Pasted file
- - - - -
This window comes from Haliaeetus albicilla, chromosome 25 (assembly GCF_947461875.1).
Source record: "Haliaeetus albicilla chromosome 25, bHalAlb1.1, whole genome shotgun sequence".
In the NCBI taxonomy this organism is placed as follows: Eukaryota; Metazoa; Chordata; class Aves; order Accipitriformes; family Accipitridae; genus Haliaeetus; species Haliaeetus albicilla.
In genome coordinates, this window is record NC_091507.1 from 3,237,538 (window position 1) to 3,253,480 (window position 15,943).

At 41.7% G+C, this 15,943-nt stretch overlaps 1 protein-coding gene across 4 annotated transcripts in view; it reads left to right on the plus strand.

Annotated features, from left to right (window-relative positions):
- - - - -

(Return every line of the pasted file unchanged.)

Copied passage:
This window comes from Haliaeetus albicilla, chromosome 25 (assembly GCF_947461875.1).
Source record: "Haliaeetus albicilla chromosome 25, bHalAlb1.1, whole genome shotgun sequence".
In the NCBI taxonomy this organism is placed as follows: Eukaryota; Metazoa; Chordata; class Aves; order Accipitriformes; family Accipitridae; genus Haliaeetus; species Haliaeetus albicilla.
In genome coordinates, this window is record NC_091507.1 from 3,237,538 (window position 1) to 3,253,480 (window position 15,943).

At 41.7% G+C, this 15,943-nt stretch overlaps 1 protein-coding gene across 4 annotated transcripts in view; it reads left to right on the plus strand.

Annotated features, from left to right (window-relative positions):